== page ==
Iraqi Christians Returning Home to Worship in Churches Desecrated by ISIS

Christians are gradually returning to their homes in the Christian town of Keramlis on the Nineveh Plains in northern Iraq more than two years after it fell to the Islamic State terror group, but their excitement soon disappears as they see their churches desecrated and their homes damaged.

(Photo: REUTERS/Ahmed Jadallah)Iraqi priests hold the first Sunday mass at the Grand Immaculate Church since it was recaptured from Islamic State in Qaraqosh, near Mosul, Iraq, October 30, 2016.
(Photo: Reuters/Goran Tomasevic)Iraqi special forces soldiers walk inside a church damaged by Islamic States fighters in Bartella, east of Mosul, Iraq, October 21, 2016.
(Photo: REUTERS/Zohra Bensemra)An Iraqi soldier shows a pamphlet which reads "Wearing beards is compulsory, shaving is prohibited" along a street of the town of al-Shura, which was recaptured from Islamic State (IS) on Saturday, south of Mosul, Iraq October 30, 2016.
(Photo: Reuters/Ahmed Jadallah)An Iraqi Christian soldier lights a candle during the first Sunday mass at the Grand Immaculate Church since it was recaptured from Islamic State in Qaraqosh, near Mosul in Iraq, October 30, 2016.
(Photo: Reuters/Ahmed Jadallah)Iraqi Christian soldiers attend the first Sunday mass at the Grand Immaculate Church since it was recaptured from Islamic State in Qaraqosh, near Mosul in Iraq October 30, 2016.
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The church bell at the St. Addai church in Keramlis tolled this week for the first time since August 2014, but a confessional had been turned into a closet, a tomb had been desecrated and red prayer benches were burned, The Associated Press reported.

"It was amazing, I got goose bumps. The bell for us means a great deal," Sahir Shamoun, a resident who visited the area with his wife to check on their home, was quoted as saying. Most of the houses in the area have been damaged. "I feel great sadness. I'm not sure when or if I'll be back. I think of my children, will they have a future here?"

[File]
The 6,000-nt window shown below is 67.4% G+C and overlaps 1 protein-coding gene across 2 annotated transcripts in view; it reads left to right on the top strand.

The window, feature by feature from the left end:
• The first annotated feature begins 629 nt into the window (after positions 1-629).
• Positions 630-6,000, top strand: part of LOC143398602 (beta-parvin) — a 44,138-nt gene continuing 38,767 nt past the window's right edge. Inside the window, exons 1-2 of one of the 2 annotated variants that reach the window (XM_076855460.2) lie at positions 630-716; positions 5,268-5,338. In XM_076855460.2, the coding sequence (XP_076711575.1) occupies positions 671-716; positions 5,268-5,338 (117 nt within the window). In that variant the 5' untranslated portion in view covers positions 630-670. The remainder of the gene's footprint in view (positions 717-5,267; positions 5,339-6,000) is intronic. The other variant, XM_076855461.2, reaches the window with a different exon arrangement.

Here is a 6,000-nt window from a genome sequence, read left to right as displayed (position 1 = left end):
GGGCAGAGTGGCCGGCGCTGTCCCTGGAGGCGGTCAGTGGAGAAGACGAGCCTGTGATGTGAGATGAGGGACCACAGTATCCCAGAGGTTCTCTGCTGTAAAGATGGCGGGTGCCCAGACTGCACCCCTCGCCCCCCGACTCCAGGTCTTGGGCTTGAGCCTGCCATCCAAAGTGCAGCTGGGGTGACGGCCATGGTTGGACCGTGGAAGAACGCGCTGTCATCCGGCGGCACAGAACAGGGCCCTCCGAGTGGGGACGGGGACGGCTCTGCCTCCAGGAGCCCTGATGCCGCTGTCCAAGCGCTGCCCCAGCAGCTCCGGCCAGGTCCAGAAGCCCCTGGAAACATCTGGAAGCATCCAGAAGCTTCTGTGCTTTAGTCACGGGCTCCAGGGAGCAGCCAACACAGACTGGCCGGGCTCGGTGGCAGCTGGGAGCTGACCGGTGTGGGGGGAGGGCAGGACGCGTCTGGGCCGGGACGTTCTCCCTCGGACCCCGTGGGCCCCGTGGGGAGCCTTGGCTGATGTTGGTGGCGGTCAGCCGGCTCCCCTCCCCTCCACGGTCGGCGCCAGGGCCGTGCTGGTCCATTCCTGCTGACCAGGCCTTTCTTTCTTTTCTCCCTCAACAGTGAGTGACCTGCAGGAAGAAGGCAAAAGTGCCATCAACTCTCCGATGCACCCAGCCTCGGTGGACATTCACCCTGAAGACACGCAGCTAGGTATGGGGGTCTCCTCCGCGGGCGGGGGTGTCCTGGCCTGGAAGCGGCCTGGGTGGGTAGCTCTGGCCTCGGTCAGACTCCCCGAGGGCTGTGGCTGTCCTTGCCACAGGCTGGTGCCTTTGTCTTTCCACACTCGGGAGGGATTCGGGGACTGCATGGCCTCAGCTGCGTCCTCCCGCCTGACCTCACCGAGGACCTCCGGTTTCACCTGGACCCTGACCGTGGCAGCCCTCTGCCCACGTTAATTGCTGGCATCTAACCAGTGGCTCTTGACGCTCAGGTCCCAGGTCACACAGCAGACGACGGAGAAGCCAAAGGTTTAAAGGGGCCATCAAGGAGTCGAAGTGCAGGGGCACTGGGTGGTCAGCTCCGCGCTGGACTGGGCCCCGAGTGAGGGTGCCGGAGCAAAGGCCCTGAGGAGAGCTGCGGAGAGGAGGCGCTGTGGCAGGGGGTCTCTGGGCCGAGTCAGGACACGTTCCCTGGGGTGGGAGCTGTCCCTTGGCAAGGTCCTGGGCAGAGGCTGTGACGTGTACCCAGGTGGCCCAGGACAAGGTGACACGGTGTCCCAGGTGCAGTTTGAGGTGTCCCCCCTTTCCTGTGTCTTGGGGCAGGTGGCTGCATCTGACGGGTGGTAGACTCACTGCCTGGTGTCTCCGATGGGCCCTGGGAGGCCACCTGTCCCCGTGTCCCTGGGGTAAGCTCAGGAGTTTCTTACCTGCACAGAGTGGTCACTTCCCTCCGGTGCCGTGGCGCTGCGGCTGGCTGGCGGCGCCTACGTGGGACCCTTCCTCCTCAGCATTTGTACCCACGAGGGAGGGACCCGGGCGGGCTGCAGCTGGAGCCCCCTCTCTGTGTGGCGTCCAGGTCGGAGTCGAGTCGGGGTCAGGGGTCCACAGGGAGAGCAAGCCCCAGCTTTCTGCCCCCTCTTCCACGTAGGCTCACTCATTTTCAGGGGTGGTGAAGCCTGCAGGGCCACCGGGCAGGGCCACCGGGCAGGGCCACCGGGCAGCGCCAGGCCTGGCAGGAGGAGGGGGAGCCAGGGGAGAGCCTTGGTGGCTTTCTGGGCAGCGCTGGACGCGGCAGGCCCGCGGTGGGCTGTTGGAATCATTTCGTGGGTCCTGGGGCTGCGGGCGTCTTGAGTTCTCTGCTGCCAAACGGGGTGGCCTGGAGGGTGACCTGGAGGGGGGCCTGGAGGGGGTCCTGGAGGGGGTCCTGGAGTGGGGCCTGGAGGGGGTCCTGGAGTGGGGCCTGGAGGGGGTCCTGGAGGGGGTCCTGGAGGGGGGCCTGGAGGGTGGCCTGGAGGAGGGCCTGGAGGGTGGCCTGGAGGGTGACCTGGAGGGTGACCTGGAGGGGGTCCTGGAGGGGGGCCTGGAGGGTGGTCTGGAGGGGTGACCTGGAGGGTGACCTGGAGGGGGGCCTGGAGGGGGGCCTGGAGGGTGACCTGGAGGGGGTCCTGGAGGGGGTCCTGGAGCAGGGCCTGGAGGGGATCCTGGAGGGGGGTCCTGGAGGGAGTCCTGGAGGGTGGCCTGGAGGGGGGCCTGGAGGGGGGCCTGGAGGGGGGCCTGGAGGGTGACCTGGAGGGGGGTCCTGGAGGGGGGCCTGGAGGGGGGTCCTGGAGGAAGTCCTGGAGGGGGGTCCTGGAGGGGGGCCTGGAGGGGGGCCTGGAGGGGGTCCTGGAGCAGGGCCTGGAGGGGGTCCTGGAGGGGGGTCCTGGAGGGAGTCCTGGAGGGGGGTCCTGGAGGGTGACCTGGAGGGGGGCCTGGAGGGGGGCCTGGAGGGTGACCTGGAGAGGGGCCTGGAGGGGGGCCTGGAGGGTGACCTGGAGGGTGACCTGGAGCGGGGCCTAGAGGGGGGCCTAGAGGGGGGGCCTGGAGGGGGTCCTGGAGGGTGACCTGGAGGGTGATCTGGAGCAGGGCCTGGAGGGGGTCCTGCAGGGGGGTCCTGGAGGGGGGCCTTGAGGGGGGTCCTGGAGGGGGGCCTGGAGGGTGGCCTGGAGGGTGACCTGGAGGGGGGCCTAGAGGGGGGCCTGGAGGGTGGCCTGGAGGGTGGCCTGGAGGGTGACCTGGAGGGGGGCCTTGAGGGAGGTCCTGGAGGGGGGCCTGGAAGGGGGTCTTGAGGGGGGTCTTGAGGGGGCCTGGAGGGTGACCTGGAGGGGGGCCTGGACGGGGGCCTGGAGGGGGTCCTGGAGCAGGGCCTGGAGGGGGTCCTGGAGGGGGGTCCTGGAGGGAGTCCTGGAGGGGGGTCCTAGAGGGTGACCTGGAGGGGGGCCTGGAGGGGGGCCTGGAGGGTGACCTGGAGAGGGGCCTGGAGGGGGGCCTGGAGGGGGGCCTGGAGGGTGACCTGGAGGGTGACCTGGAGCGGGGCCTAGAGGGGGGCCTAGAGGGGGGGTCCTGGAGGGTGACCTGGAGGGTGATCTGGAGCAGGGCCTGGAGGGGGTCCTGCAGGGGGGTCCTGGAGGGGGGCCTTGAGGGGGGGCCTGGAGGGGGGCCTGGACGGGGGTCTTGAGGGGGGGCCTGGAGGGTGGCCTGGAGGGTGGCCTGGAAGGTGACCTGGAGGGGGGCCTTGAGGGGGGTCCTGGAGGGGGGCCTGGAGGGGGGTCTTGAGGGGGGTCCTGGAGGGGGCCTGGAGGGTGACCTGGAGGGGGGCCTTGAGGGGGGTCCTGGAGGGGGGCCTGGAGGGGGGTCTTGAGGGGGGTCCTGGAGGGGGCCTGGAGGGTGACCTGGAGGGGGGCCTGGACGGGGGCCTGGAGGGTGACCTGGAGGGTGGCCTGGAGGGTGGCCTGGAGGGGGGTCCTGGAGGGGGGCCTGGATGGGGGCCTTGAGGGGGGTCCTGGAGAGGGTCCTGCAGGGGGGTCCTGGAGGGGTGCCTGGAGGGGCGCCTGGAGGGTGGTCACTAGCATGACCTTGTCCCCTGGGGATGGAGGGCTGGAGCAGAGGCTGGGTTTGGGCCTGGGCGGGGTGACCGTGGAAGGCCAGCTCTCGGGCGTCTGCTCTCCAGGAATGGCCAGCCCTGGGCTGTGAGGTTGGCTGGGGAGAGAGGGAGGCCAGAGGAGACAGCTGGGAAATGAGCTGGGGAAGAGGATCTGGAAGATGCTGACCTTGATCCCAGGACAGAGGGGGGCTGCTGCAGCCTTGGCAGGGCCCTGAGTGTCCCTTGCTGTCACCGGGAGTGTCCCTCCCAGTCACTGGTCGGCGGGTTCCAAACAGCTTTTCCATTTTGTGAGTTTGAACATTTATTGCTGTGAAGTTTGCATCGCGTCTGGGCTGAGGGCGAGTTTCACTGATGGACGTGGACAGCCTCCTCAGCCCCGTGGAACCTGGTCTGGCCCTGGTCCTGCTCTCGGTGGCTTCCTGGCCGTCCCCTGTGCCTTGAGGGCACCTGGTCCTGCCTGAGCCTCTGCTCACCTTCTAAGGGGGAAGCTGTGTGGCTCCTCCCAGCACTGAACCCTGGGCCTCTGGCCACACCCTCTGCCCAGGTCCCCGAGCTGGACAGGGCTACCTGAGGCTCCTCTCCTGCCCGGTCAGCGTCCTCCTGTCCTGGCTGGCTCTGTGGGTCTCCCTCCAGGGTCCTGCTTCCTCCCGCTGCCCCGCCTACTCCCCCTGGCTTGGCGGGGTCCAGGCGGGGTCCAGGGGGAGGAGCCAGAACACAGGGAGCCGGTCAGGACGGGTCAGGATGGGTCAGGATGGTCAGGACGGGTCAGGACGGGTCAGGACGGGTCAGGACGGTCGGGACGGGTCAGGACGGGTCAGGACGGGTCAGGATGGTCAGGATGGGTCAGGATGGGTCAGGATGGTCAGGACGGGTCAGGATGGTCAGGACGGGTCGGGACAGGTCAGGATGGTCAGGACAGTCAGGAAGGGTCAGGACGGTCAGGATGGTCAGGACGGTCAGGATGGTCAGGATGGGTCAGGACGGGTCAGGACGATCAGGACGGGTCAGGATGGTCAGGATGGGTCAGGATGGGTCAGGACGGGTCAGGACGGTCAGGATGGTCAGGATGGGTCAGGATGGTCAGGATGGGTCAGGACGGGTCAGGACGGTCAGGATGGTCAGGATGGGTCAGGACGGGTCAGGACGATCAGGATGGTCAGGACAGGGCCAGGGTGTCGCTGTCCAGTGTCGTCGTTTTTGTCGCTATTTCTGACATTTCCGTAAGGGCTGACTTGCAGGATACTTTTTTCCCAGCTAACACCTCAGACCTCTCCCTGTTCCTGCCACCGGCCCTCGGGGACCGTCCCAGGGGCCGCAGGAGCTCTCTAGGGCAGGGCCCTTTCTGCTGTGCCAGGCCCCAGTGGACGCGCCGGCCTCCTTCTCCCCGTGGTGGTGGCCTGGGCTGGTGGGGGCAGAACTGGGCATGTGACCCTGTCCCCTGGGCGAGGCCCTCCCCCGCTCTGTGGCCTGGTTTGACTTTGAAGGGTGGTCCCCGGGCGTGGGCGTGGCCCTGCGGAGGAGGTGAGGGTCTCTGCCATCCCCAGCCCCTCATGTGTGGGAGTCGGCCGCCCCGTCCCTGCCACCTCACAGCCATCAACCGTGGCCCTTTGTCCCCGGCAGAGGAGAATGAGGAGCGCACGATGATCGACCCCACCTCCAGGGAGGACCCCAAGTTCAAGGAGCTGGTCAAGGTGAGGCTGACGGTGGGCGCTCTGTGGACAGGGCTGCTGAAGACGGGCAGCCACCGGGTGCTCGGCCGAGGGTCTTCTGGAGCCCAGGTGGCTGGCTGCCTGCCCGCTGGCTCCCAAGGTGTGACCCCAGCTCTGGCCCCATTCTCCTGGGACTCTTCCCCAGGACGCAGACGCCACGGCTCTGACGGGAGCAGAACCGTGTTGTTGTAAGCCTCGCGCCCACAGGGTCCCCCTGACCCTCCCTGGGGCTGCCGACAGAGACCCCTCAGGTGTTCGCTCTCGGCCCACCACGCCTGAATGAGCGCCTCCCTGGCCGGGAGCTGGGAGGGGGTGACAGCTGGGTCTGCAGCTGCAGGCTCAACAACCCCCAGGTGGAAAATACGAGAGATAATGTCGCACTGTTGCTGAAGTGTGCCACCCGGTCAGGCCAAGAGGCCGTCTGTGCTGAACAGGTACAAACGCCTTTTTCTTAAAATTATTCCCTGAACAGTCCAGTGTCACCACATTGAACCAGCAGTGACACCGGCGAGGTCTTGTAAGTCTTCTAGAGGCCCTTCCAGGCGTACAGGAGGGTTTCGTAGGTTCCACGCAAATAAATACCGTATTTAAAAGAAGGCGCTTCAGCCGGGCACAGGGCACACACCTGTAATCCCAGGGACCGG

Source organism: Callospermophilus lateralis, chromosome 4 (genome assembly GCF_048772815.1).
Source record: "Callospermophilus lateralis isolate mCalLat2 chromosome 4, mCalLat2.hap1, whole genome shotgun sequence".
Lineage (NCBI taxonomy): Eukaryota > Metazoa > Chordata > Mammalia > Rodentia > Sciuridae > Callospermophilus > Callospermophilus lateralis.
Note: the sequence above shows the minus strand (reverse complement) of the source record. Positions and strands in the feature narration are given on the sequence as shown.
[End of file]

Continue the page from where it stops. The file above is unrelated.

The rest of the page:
When the priest, the Rev. Thabet Habib, led the service on Sunday, the sound of broken glass crunched beneath worshipers' feet.

The majority of the residents of Keramlis, an ancient Assyrian town about 18 miles southeast of Mosul, fled after Islamic State, also known as IS, ISIS, ISIL or Daesh, invaded it two months after seizing Mosul and surrounding areas.

Iraqi forces retook the town late last month as they sought to take Mosul back from IS. But most of the houses had been destroyed, forcing many residents to live under tents in Iraq's Kurdish region and hundreds of others to flee to neighboring countries, Europe, the United States and elsewhere.

In nearby Qaraqosh, Iraq's largest Christian-majority town about 20 miles southeast of Mosul and which was also liberated last month, residents who are returning home are also finding their homes and churches destroyed by IS. It's a shattered town, with ruins and bullet holes on buildings.

An Assyrian Christian group in an open letter recently congratulated U.S. President-elect Donald Trump, drawing his attention to the ongoing genocide of Christians by IS in the Middle East and urging him to fulfill promises and help them return home.

Carlo Kooktapeh Ganjeh of the American chapter of the Assyrian Universal Alliance, wrote that the Assyrian people, who are Christians of different denominations and the indigenous people of Iraq, Syria, Turkey and Iran, "have been victims of genocide by ISIS (Islamic State) since its rise in the Middle East."

The Assyrians of Iraq have long suffered from crimes against humanity, genocide and violations of human rights at the hands of terrorist groups, Yonathan Betkolia, secretary general of Assyrian Universal Alliance, said earlier in a statement. "Rape and murder of women and children, slaughter of the elderly, occupation of Assyrian lands, forced displacement of the Assyrians, and using them as human shields are only a small sample of the crimes of these terrorist groups, which unfortunately have yet to be effectively addressed by international human rights organizations and states claiming to defend the Assyrian population."